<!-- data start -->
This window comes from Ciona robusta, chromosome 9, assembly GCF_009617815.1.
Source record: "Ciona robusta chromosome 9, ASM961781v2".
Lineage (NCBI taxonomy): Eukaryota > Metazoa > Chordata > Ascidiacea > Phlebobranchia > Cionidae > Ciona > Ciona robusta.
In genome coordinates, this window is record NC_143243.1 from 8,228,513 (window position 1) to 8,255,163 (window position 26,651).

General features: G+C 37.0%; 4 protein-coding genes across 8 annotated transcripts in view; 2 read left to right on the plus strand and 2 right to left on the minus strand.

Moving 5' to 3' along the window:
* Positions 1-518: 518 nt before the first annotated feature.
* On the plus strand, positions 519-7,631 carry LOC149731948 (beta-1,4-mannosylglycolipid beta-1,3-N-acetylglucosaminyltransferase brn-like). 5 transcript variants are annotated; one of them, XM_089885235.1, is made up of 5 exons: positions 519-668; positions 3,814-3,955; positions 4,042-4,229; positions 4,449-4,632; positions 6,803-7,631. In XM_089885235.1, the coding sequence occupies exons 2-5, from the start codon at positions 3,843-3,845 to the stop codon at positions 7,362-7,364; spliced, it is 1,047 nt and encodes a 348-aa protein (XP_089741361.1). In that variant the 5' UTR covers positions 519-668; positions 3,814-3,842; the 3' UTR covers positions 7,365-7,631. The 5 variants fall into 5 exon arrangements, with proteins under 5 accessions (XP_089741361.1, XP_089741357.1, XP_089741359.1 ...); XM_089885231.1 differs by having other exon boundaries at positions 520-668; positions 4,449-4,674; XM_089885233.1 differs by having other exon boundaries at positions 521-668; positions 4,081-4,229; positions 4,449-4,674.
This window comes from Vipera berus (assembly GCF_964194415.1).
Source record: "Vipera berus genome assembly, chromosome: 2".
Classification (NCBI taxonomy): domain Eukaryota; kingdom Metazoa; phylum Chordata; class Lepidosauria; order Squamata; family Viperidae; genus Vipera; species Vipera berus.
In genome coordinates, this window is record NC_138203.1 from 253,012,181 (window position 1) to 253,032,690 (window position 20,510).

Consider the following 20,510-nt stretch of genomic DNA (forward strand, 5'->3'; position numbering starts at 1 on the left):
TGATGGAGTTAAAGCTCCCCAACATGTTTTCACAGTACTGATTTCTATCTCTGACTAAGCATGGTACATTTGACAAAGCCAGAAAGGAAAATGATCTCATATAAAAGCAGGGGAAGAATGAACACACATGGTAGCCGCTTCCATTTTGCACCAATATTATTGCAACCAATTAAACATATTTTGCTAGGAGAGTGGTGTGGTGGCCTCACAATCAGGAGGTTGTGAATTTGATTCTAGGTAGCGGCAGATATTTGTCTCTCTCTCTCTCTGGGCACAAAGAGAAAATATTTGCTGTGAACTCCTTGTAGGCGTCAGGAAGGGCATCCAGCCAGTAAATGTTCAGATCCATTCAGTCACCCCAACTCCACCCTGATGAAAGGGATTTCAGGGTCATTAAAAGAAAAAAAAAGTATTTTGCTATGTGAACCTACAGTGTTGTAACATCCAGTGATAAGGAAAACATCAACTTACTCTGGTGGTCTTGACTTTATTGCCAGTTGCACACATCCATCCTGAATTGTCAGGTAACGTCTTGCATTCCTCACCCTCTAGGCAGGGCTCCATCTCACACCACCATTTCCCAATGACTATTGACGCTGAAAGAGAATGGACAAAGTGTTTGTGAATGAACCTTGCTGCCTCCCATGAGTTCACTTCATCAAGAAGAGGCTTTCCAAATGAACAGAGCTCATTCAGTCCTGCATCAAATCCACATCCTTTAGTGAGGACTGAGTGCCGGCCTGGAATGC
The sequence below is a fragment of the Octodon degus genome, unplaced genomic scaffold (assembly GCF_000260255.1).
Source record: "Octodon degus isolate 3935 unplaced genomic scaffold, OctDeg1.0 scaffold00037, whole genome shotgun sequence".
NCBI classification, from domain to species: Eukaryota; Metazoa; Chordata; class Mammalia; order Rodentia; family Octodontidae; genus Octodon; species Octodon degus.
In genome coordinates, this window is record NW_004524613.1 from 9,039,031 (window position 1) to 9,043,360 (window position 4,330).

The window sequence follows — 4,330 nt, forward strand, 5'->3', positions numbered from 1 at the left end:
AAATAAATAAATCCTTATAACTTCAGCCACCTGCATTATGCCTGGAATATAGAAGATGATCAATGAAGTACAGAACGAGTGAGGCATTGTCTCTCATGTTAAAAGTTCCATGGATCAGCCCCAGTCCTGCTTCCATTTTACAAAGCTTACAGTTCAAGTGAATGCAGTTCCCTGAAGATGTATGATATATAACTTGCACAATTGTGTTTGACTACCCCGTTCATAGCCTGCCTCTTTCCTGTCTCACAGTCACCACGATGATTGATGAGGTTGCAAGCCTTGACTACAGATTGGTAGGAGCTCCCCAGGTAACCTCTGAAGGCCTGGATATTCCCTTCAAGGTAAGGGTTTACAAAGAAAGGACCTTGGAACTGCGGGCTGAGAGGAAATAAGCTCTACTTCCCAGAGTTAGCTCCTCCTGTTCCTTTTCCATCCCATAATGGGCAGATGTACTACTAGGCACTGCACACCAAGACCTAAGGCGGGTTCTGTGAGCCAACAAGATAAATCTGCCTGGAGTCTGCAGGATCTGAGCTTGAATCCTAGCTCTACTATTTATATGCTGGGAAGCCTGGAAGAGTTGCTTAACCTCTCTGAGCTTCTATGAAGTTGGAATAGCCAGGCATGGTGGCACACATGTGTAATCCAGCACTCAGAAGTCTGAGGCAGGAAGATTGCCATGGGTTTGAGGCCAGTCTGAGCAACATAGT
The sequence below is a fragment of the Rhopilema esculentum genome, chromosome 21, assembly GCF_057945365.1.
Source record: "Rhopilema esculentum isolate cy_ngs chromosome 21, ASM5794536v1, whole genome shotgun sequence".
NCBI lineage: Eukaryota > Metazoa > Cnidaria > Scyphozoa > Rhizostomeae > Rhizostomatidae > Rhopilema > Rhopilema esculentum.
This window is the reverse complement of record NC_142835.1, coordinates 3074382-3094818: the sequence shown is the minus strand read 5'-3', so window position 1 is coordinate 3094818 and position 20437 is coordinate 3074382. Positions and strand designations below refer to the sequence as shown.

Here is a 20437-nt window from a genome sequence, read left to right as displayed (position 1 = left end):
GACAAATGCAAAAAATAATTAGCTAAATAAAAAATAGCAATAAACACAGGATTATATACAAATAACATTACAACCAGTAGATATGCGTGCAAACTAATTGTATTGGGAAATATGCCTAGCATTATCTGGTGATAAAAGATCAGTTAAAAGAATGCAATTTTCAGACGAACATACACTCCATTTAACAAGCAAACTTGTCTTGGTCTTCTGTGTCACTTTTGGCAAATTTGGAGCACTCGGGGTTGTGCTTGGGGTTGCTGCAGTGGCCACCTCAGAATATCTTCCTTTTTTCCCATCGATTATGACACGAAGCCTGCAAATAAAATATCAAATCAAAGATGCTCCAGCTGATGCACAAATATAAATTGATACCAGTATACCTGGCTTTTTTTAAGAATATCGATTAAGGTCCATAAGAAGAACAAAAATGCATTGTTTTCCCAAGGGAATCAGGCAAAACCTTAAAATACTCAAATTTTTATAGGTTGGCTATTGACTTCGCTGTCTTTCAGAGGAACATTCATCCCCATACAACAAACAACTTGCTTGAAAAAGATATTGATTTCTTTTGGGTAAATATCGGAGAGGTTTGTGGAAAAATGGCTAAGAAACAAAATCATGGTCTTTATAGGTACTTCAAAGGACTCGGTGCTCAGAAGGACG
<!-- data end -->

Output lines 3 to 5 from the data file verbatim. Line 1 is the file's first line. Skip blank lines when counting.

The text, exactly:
Lineage (NCBI taxonomy): Eukaryota > Metazoa > Chordata > Ascidiacea > Phlebobranchia > Cionidae > Ciona > Ciona robusta.
In genome coordinates, this window is record NC_143243.1 from 8,228,513 (window position 1) to 8,255,163 (window position 26,651).

General features: G+C 37.0%; 4 protein-coding genes across 8 annotated transcripts in view; 2 read left to right on the plus strand and 2 right to left on the minus strand.